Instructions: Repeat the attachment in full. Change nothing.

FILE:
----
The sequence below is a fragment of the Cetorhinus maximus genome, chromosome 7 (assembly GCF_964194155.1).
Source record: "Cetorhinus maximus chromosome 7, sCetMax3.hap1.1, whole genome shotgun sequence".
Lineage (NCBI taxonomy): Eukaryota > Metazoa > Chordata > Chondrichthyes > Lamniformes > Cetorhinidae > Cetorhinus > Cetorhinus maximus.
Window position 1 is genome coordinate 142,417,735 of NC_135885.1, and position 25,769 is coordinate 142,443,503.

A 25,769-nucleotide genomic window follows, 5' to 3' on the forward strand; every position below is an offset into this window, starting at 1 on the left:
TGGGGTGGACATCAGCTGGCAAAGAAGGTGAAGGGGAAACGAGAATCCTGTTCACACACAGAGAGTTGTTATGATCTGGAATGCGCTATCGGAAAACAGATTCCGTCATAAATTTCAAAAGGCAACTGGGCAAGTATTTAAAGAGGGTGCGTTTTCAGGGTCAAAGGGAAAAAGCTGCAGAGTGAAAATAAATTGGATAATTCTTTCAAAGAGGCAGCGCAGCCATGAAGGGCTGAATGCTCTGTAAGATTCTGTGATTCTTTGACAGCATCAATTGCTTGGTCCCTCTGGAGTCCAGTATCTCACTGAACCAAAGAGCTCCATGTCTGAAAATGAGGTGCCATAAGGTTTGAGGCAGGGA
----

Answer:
The sequence below is a fragment of the Cetorhinus maximus genome, chromosome 7 (assembly GCF_964194155.1).
Source record: "Cetorhinus maximus chromosome 7, sCetMax3.hap1.1, whole genome shotgun sequence".
Lineage (NCBI taxonomy): Eukaryota > Metazoa > Chordata > Chondrichthyes > Lamniformes > Cetorhinidae > Cetorhinus > Cetorhinus maximus.
Window position 1 is genome coordinate 142,417,735 of NC_135885.1, and position 25,769 is coordinate 142,443,503.

A 25,769-nucleotide genomic window follows, 5' to 3' on the forward strand; every position below is an offset into this window, starting at 1 on the left:
TGGGGTGGACATCAGCTGGCAAAGAAGGTGAAGGGGAAACGAGAATCCTGTTCACACACAGAGAGTTGTTATGATCTGGAATGCGCTATCGGAAAACAGATTCCGTCATAAATTTCAAAAGGCAACTGGGCAAGTATTTAAAGAGGGTGCGTTTTCAGGGTCAAAGGGAAAAAGCTGCAGAGTGAAAATAAATTGGATAATTCTTTCAAAGAGGCAGCGCAGCCATGAAGGGCTGAATGCTCTGTAAGATTCTGTGATTCTTTGACAGCATCAATTGCTTGGTCCCTCTGGAGTCCAGTATCTCACTGAACCAAAGAGCTCCATGTCTGAAAATGAGGTGCCATAAGGTTTGAGGCAGGGA